One area that is disappointing is the mounting orientation of the AIO cooler. The tube entry/exit points and reservoir are positioned at the highest point in the loop. This is better than having the pump at the highest point in the loop, which it is not. However, it is not ideal for noise and longevity, as highlighted by some excellent work done by Gamers Nexus.
Realistically, though, this is the only mounting orientation that is possible in the NZXT H511 chassis with the RTX 3080 installed. This again references my earlier point of a higher end chassis being more fitting for a build of this calibre. Something a little more premium and with more cooling flexibility, such as the ability to take a roof-mounted 240mm AIO, would have been a better option.
In terms of overall chassis cooling, we have the dual 120mm intakes on the front radiator, we have another Corsair LL120 RGB fan as exhaust in the rear position, and we have one PCSpecialist 120mm RGB fan as roof exhaust. The chassis is basically maxed out in terms of fan installations, other than switching the top exhaust to a 140mm option, so it will be interesting to see the balance of cooling and thermals.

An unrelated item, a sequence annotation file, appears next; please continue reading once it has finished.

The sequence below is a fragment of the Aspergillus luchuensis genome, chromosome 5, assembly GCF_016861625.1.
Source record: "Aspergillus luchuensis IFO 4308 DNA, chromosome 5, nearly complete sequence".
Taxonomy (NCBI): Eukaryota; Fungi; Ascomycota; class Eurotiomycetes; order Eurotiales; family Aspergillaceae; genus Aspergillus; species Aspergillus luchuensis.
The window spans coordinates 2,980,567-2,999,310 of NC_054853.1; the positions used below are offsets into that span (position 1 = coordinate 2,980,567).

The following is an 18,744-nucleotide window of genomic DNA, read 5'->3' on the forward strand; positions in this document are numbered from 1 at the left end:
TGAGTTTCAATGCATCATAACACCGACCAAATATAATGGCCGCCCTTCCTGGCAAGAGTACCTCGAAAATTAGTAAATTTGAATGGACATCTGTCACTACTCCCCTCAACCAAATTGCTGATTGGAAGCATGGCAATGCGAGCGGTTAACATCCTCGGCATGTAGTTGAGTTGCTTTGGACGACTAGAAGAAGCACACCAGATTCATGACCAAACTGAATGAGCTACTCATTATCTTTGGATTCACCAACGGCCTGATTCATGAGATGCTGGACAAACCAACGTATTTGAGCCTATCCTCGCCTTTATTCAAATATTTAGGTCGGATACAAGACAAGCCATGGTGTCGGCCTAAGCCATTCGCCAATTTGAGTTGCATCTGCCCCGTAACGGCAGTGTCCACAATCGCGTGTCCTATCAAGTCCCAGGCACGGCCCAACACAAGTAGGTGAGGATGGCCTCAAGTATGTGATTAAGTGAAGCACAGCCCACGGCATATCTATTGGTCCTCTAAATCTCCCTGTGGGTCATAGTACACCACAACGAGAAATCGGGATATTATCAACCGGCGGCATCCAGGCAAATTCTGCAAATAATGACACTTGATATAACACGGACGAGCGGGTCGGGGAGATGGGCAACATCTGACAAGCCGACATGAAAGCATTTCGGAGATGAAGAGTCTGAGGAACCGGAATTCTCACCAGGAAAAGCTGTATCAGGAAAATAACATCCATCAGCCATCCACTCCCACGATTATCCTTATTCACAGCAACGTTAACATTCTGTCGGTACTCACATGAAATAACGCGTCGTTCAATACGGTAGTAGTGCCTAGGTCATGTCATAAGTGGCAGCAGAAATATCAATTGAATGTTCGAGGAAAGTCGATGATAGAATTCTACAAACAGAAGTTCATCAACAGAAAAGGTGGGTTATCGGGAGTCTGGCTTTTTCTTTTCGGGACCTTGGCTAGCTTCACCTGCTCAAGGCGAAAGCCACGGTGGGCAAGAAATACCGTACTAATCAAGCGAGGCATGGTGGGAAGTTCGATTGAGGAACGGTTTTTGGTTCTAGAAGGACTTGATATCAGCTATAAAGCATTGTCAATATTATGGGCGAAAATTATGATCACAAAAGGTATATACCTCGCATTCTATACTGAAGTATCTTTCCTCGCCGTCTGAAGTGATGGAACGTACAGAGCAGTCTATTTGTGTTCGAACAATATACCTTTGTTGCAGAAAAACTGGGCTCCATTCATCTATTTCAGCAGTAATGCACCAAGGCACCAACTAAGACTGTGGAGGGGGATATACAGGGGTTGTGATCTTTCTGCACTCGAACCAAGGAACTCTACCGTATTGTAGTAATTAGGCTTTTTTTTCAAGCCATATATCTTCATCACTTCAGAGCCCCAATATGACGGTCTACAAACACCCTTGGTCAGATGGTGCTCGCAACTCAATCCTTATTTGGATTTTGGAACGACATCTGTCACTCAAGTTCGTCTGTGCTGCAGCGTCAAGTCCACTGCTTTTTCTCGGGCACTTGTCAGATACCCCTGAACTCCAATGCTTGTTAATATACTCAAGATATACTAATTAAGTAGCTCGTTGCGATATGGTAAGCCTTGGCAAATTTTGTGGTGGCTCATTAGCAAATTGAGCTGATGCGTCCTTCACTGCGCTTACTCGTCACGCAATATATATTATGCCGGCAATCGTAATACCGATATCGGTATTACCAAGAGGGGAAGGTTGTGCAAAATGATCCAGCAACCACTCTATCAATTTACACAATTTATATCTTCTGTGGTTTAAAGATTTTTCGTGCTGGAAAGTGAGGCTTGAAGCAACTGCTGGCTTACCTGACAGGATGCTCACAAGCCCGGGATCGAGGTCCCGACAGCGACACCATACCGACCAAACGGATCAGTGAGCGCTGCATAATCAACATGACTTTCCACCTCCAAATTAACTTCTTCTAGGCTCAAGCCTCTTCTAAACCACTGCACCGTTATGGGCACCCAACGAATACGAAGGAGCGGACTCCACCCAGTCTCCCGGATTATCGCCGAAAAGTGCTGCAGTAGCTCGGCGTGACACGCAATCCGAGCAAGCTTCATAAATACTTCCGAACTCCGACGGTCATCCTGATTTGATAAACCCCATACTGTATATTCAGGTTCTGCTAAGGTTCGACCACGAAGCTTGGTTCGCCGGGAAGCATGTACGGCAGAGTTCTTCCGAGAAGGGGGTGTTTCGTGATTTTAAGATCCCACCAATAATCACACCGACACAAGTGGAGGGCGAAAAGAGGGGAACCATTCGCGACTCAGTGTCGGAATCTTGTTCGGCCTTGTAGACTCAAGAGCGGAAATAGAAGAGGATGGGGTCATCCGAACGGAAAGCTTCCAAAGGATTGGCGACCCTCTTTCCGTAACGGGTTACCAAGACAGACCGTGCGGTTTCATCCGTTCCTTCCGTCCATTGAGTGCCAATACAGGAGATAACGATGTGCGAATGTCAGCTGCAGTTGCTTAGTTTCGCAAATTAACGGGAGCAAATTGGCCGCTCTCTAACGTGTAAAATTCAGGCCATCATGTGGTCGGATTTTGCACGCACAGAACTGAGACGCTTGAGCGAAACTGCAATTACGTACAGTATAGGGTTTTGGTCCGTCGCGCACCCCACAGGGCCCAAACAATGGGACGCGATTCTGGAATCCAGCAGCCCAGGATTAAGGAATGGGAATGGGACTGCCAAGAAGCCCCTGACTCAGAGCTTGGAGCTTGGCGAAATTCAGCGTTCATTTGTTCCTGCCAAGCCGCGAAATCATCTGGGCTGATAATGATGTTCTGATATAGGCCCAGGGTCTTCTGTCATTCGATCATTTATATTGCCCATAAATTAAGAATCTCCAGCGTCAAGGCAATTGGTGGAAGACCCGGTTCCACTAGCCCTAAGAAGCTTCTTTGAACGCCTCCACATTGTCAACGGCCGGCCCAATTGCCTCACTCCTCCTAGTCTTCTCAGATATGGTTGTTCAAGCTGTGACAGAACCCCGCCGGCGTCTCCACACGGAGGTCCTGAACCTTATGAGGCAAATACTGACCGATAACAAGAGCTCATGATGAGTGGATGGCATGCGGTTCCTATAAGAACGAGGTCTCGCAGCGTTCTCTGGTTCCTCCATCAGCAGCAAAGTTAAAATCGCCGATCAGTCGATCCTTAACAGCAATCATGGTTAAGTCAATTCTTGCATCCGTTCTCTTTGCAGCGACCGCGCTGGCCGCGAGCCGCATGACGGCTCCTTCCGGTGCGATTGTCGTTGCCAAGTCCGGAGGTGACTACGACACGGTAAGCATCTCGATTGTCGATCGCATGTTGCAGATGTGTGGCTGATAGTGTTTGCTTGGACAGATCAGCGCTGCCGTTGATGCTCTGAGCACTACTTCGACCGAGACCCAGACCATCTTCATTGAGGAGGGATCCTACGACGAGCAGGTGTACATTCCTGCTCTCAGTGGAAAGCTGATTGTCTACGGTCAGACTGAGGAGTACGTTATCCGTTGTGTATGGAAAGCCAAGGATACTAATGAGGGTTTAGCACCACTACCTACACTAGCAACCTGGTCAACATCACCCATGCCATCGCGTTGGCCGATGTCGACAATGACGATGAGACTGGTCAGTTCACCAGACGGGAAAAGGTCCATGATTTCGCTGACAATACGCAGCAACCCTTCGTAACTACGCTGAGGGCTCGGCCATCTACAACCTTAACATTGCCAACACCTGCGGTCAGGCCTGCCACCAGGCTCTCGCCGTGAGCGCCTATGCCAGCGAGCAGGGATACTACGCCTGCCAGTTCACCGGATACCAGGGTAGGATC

Rounding out the bundle is an 802.11n 300Mbps WiFi card in a PCI-e slot that will no doubt be a lifeline to some users and completely pointless to others. And the system runs Windows 10 Home, which is absolutely fine for a gaming machine even though I personally prefer Pro for all of my own systems.
Overall build quality for the PCSpecialist Gladius i7 system is what I would describe as very good. You also get good RGB lighting and easy control through Corsair iCUE software or ASUS AURA which links the different hardware components very well. The colour scheme of the components is generally dark black and white or grey, so very neutral for use of RGB differentiation.
Combined with the glass side panel window on the NZXT chassis, I am happy with the overall build that PCSpecialist has presented.
Cable management inside the NZXT chassis is clean, despite the use of the Corsair PSU’s default cables that are not braided or eye-catching. There are a couple of cables on the IO ports at the bottom of the motherboard that deviate from the black shrink-wrap styling, but these are relatively minor points.
One styling complaint is that the green PCB on the WiFi card is ugly and looks out of place. But aside from those minor niggles, I am happy with the cable management and overall build styling when combined with the RGB lighting.